As such, it is not a question of leadership alone but also a new understanding. Maybe new leadership because the younger generation [does] not have much awareness about the agreements made by the founding fathers and [tends] to reject us. So what do we do? Follow the old style and get rejected or change so that they accept us.
If we do not change, if we continue to want to defend the old principles of the original Umno without even a little give and take, people might find it unacceptable. Like what Datuk Seri Najib said, we still uphold the NEP, but in his last statement, he said we want to ensure it is a good policy, but people had doubts thinking it only favoured some and so he reiterated that under the policy all races would benefit from it.
It is a good policy but might have had some implementation drawbacks which we want to correct so that the Chinese in MCA and Gerakan and the Indians in the MIC say “Good Policy [NEP]”.
However, new approaches must be taken. Not that we want to sacrifice anything, but adopt a new approach with renewed commitment so that they say the BN is serious about correcting the old weaknesses. Like the power sharing concept and consensus building in the BN, if we followed the old ways, there were no problems.
But I do not know because of our own weaknesses or a change in the mindset of the younger generation, it’s not seen as something attractive anymore. They want reforms. What reforms? So we need to get feedback from the new generation, “What do you expect from BN?” When we know, we change, make the reforms and get back to them and ask, “Is this what you want?”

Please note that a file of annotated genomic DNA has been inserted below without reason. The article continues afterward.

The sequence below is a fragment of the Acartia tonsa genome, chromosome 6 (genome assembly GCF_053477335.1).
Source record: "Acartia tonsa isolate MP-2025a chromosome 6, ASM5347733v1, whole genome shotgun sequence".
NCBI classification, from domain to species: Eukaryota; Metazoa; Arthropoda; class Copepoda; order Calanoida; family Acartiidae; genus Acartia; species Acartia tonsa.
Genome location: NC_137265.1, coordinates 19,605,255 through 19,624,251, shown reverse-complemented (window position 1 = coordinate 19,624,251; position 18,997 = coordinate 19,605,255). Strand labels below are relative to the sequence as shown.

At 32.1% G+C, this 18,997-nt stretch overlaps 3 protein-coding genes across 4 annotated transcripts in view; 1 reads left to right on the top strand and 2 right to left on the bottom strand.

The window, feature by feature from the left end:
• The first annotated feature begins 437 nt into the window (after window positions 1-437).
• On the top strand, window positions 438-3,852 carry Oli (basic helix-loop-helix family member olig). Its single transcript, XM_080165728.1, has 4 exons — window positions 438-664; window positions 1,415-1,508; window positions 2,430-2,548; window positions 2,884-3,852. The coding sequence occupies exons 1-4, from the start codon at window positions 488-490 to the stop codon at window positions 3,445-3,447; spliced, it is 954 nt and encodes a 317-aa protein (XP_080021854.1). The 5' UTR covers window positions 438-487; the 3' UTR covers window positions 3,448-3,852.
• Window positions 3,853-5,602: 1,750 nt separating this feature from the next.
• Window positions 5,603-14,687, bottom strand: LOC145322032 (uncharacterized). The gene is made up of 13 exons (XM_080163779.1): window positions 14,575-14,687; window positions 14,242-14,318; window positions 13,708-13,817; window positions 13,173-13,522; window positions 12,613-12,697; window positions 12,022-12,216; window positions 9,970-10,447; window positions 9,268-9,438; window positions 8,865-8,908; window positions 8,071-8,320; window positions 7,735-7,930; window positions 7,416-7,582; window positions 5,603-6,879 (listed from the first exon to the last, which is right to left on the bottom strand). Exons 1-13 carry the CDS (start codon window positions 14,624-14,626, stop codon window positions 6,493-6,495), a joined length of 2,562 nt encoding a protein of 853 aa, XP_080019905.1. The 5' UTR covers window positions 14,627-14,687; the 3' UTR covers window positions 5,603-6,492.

The answer should be, “Wow this is the one,” and be seen that we can change. Otherwise they will think we are only making superficial changes.
Sorry it’s a bit long, but I don’t speak in short cuts. I’m a very serious thinker. To do this Umno needs to sit down first. What are the things where we are ready to give and take? If we follow the old thinking — no, no, you have to be fighting this, this one you have to accept it — if you say that’s the one, you are not willing to compromise. The Chinese would say Umno is not willing to give way. Then when the election comes, people do not support us and we lose.
The non-Malays hope the new leadership will compromise on several issues like the implementation of the NEP while the Malays are wondering if it will “over compromise”, so how can a balance be reached?
That is what I meant. There are two groups, Malays and non-Malays. Umno is seen as the champion for the Malays. In this we are guided by what is contained in the constitution, but also the interest of all races in the country which does not seem to be highlighted. We are only seen as championing the Malays, but being the backbone of the government, we have to do a balancing act whereby everyone’s interest is protected.